Tuesday, December 15, 2009

Standing Aside in Slow Markets

I haven't traded this week. I placed two trades last week and closed them out quickly, one for a modest winner; the other for a modest loser. So this will possibly make two weeks where, basically, I haven't swung the bat and haven't made any money trading.

I'm fine with that. And therein lies a lesson.

When I began trading late in 1977, I made a conscious decision: I would pursue the markets, but not for my primary livelihood. My market activity would always be to supplement my income, not constitute my income.

Because of that decision, I've always had savings separate from my trading capital, and I've had investments separate from my trading capital.

And that gives me an important option: the option to stop trading.

My trading is mostly in the S&P 500 Index. Over the last twenty trading sessions, the median daily high-low range in SPY has been 1%. That is down 50% since June. Daily trading volume is down by a comparable percentage.

Here are the daily closing prices for SPY over the last 20 sessions: 111.11, 111.14, 111.14, 110.02, 109.41, 111.00, 110.80, 111.27, 109.44, 109.55, 111.25, 111.36, 110.81, 111.11, 110.93, 109.82, 109.81, 110.71, 111.05, 111.78. That's a little bit more than a 2 point range.

If I'm sitting at the poker table and keep drawing poor hands--a couple of low cards, unsuited--will I be placing big bets? No. I'll muck hand after hand. Eventually I'll draw cards worth playing.

If I'm a good baseball hitter and a pitcher is pitching around me, will I start swinging hard at pitches outside the strike zone? No, I'll stand there and wait for my pitch. Eventually I'll get balls worth swinging at, whether it's during this at-bat or a later one.

And eventually I'll get market moves worth trading for my style of trading.

But one key to longevity in markets is being able to stand aside when markets aren't giving you good pitches. It's the capital I don't have at risk in markets that allows me to keep my trading capital out of unnecessary risk.

To have a passion for trading--but not a need to trade: that's a great place to be if you're going to last in the markets.

.

6 comments:

Tahoe said...

Another fabulous post. I remember the first time I spent a day without trading anything. Initially I was frustrated, and even beat myself up for being chicken or too scared to enter trades. Long time traders told me that another perspective was that I obeyed my rules, and most importantly didn't trade anything that didn't make sense to me. Now when I have those days, I am grateful for my rules, and my discipline. It was an important change in "expectation" for me and once realizing this improved my trading immensely. Thank you Dr. Brett, your work is always valuable and insightful!

heywally said...

One other possibility for these types of market conditions is to -- especially if you are a full-time trader -- work on your 'short game' with very small positions. While the market has been very slow, it also has been trading in a fairly predictable and narrow range. Since we are still in an intermediate uptrend, I am working on identifying select buy points during the day -- not scalping -- and chipping off a few gains. This keeps my head in the game and also makes it more likely that I will be there for any big breaks.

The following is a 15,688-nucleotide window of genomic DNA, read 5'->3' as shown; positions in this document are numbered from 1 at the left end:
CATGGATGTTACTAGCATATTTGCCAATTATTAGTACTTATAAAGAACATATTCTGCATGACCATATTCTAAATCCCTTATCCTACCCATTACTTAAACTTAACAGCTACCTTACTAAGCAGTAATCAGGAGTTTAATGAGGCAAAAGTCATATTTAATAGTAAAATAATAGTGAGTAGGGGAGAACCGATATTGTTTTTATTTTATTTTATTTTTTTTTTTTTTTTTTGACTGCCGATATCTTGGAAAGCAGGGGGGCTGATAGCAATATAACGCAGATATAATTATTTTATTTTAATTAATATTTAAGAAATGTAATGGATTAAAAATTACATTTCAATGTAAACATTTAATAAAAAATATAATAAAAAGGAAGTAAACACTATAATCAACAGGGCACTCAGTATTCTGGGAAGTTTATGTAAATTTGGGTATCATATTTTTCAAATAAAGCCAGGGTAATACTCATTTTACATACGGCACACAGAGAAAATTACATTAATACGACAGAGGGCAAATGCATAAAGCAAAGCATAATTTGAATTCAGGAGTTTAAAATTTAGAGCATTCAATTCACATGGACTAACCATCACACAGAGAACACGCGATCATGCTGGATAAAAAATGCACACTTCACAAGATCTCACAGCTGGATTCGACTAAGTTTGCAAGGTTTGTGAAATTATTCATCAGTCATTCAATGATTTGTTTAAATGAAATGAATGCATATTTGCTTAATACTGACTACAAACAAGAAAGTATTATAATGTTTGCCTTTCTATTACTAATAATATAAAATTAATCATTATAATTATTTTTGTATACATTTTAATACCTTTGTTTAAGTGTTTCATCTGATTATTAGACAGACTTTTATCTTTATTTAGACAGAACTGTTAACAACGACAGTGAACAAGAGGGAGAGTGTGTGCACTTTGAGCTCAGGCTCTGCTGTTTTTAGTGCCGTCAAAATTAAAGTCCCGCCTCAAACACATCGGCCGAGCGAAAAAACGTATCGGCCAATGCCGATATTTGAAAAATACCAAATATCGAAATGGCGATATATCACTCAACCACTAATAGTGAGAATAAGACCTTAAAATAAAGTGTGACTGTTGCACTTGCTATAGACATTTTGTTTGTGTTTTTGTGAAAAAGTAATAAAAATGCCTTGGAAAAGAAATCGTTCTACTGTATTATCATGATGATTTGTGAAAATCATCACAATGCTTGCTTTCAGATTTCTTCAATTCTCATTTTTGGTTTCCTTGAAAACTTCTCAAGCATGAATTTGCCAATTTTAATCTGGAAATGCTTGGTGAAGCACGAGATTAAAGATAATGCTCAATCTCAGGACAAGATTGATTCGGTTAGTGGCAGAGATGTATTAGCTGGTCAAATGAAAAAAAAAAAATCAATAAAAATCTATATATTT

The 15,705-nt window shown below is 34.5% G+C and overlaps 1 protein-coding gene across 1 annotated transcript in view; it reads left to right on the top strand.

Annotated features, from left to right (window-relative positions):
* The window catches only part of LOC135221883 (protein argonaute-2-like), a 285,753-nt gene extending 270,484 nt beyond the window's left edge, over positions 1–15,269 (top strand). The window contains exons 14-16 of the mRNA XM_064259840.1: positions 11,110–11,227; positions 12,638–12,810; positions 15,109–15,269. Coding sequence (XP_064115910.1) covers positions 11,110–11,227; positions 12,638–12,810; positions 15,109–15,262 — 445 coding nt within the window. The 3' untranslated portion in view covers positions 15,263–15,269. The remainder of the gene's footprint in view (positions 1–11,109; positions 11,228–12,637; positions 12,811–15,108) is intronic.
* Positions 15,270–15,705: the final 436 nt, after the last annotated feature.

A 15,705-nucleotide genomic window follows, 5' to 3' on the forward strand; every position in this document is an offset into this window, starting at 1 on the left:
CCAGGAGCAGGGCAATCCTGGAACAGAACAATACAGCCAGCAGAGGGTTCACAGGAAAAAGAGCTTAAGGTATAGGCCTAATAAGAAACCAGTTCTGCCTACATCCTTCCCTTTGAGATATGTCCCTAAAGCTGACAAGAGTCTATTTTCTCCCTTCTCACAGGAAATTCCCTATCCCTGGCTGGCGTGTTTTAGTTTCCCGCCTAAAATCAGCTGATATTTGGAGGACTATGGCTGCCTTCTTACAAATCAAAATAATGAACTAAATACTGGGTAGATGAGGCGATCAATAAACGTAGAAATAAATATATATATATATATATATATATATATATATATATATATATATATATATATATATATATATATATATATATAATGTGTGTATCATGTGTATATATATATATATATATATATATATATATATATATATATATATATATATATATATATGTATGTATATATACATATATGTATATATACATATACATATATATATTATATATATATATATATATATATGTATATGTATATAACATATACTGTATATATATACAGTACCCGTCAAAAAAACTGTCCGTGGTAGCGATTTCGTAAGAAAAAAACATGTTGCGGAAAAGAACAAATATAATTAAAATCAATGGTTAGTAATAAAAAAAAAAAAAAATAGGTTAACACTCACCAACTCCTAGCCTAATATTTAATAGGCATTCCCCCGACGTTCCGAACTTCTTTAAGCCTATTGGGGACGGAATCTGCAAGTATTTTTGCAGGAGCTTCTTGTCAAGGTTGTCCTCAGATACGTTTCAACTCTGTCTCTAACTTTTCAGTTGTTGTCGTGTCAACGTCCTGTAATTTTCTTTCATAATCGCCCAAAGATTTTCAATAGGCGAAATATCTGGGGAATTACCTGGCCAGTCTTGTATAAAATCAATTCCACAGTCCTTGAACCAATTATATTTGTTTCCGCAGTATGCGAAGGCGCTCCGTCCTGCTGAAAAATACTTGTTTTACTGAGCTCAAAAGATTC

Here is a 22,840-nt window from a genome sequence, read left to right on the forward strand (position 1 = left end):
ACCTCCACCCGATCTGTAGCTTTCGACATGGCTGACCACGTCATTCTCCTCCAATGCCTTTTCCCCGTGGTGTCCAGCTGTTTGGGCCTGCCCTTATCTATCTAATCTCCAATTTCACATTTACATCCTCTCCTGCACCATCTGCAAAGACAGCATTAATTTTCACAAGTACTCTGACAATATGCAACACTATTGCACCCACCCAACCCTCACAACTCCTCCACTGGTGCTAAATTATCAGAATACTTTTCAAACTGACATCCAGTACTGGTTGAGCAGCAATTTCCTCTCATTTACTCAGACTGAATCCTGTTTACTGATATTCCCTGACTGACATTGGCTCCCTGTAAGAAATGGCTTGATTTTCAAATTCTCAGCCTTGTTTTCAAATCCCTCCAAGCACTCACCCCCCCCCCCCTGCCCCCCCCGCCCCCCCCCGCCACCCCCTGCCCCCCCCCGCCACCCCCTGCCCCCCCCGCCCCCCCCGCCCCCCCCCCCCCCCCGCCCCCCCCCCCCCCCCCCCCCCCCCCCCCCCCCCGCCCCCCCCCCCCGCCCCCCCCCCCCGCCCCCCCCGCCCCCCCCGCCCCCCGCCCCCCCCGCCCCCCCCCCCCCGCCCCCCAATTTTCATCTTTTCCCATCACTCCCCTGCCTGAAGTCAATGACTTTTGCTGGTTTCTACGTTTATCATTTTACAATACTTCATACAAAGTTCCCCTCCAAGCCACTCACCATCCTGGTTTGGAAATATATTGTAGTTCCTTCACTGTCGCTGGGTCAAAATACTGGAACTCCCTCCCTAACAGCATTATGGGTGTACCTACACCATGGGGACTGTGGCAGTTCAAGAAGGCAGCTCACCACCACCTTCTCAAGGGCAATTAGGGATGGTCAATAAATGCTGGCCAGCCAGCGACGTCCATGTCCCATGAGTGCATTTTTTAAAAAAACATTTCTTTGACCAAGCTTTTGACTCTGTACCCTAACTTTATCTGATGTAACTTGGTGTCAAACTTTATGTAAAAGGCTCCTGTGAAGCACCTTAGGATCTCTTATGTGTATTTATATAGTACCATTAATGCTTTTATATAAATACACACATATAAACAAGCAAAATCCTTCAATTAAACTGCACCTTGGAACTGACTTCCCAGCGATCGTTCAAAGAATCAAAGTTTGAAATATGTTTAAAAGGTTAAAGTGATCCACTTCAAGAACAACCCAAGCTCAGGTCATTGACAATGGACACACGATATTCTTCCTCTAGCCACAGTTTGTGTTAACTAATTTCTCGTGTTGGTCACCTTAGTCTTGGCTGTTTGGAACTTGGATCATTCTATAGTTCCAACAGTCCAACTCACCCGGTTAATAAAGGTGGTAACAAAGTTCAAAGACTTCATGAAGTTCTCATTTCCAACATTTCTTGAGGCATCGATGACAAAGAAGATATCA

But the advice to trade less is excellent and is often the hardest thing to do. Spending the time working on your trading or researching companies is never wasted.

Tom Wells said...

Brett,

I'm just getting started trading and have been following your blog for a month or so. It's great stuff. There have been may posts that are very informative and educational for where I'm at. Today's post was exactly the kind of feedback I needed as I've been following the market these last couple of weeks. Getting in has been frustrating and produced more losers than winners. I've stayed out the last couple of days for the reasons you state. Thanks!

Turner said...

I agree completely. I have only taken one trade in the past two weeks (I usually take several trades a day). During these times I just sim trade and research stuff.

heywally said...

Wanted to add to my earlier comment on working on my short game, with small size during this type of market. Specifically, I've been doing chart research on the stock futures indexes -- or SPY, QQQQ if you will -- and am trying to identify the highest % setups for buying opportunities in the first hour of trading, factoring in gaps, pricing, volume and market context of the previous few days. Basically, trying to id places where typically, if the very early selling stops, a short term bounce up is likely. Am also working on trying to quantify this approach in Tradestation.

My version of 'doing less' but still keeping my head in the game.

meques said...

Right. Was hoping to hear from you volume comments and here they go.
Trading only ES, SP500 futures, for one and a half year.
Cause my trading system based on volume now i also cant trade and thats something that really shocked me - never thought volume just can wane so much and for so long.
Was and am searching to find any reasons on this low volume and still cant find.
Looks like, big guys just off for the year. Or just bull have no power to push higher and thats the reason to, one more time, call for sellers coming.
Just hoping it will last soon.